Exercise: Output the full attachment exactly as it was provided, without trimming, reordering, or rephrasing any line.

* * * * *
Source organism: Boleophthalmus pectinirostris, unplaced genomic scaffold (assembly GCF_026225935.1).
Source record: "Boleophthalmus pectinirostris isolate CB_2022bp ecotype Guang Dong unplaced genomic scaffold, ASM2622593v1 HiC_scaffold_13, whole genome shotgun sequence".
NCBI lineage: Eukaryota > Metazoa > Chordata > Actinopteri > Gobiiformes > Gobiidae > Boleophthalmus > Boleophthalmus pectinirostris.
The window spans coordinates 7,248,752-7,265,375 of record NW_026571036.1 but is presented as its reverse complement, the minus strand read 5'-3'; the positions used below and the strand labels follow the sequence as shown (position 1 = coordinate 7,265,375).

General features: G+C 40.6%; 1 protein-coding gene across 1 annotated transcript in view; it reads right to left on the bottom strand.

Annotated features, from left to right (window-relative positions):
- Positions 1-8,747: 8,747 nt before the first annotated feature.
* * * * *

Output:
Source organism: Boleophthalmus pectinirostris, unplaced genomic scaffold (assembly GCF_026225935.1).
Source record: "Boleophthalmus pectinirostris isolate CB_2022bp ecotype Guang Dong unplaced genomic scaffold, ASM2622593v1 HiC_scaffold_13, whole genome shotgun sequence".
NCBI lineage: Eukaryota > Metazoa > Chordata > Actinopteri > Gobiiformes > Gobiidae > Boleophthalmus > Boleophthalmus pectinirostris.
The window spans coordinates 7,248,752-7,265,375 of record NW_026571036.1 but is presented as its reverse complement, the minus strand read 5'-3'; the positions used below and the strand labels follow the sequence as shown (position 1 = coordinate 7,265,375).

General features: G+C 40.6%; 1 protein-coding gene across 1 annotated transcript in view; it reads right to left on the bottom strand.

Annotated features, from left to right (window-relative positions):
- Positions 1-8,747: 8,747 nt before the first annotated feature.